The solar corona — the outer atmosphere of the Sun that is revealed so spectacularly during a total solar eclipse — is one of the great mysteries in space science. The biggest puzzle of all is its extreme temperature of several million degrees. Why is the corona so hot when the solar surface below is a comparatively paltry 6,000 degrees?
Most solar physicists believe the primary source of the heat is stressed magnetic fields that permeate the corona and impulsively release pent up energy when the fields reach their breaking point. Occasionally this produces giant explosions called solar flares and coronal mass ejections. But much smaller nanoflares are happening all the time — about a million per second across the Sun — each equivalent to the detonation of a 50 megaton hydrogen bomb.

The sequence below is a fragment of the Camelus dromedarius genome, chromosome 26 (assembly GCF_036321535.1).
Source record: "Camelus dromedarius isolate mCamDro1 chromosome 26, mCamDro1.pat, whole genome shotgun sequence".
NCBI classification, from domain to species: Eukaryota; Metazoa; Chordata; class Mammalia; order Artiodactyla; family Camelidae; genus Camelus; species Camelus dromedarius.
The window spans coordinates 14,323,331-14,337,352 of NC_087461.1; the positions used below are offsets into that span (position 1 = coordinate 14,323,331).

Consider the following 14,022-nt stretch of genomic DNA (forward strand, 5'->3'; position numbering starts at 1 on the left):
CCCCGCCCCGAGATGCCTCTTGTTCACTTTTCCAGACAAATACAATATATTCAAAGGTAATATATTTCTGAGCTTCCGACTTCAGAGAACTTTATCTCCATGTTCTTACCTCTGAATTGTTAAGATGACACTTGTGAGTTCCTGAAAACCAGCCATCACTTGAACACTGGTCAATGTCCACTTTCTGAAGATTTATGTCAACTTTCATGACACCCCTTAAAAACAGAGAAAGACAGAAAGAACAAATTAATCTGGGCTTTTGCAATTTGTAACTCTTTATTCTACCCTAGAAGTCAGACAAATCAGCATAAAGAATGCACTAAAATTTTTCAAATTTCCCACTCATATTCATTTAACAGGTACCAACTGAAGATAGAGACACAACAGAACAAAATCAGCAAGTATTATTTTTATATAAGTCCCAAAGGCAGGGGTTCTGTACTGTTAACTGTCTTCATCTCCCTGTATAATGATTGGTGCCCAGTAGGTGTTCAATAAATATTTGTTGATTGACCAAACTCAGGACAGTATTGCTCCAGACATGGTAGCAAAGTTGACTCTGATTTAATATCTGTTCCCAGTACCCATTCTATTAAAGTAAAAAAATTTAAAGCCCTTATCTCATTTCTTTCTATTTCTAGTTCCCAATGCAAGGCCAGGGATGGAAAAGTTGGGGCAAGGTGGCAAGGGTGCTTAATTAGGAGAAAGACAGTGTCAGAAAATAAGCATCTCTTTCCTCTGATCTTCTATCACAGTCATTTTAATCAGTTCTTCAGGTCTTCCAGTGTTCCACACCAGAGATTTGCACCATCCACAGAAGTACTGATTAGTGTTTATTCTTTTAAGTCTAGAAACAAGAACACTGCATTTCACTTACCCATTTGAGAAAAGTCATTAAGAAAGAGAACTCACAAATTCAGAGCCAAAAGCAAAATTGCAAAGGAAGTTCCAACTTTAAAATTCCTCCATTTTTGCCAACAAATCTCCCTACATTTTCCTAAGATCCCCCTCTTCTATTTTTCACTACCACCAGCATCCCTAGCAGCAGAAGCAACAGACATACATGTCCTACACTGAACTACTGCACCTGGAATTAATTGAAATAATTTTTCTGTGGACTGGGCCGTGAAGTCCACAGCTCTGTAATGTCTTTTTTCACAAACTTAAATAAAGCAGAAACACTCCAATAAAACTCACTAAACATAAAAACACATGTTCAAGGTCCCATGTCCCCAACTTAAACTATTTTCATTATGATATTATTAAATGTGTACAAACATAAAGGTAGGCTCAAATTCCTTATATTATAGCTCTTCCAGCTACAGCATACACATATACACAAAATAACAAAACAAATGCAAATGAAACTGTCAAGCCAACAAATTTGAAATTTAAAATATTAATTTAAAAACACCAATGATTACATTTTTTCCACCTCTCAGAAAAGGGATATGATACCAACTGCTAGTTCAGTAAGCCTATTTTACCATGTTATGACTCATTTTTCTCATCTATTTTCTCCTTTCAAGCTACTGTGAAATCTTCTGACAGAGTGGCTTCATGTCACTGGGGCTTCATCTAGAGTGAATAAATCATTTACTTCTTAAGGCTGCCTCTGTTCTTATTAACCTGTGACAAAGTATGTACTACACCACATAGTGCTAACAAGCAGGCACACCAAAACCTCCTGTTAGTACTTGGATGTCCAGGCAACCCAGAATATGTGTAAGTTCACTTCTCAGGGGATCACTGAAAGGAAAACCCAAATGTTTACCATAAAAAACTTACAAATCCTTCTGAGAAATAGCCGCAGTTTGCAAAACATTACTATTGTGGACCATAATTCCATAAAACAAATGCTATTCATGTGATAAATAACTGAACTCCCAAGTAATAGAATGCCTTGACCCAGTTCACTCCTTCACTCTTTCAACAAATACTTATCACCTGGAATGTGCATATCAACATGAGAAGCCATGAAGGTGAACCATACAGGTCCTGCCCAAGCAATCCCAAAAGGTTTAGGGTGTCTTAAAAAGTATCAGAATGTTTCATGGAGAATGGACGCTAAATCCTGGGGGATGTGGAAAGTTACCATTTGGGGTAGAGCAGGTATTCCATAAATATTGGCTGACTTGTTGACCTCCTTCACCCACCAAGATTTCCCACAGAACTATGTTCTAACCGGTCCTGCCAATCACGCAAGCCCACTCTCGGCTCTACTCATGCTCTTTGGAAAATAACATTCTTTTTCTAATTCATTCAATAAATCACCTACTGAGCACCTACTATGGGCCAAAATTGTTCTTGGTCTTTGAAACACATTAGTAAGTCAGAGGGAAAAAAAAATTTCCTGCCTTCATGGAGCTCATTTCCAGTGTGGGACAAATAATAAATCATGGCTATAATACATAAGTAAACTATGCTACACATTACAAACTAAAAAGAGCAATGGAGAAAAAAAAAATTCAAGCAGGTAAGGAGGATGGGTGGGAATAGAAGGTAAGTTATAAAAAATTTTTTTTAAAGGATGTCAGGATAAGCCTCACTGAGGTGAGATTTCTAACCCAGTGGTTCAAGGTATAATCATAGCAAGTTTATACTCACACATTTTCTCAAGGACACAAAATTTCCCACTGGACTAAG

Why it matters: The corona produces large quantities of X-ray and ultra-violet radiation that are absorbed in Earth's upper atmosphere. Variations in radiation affect the propagation of radio signals, which adversely affects communication, navigation, surveillance, and precision weapons guidance systems. The upcoming solar eclipse affords us a rare view of the Sun's atmosphere and a chance to study how it gives rise to nanoflares so that we can improve space weather forecasts.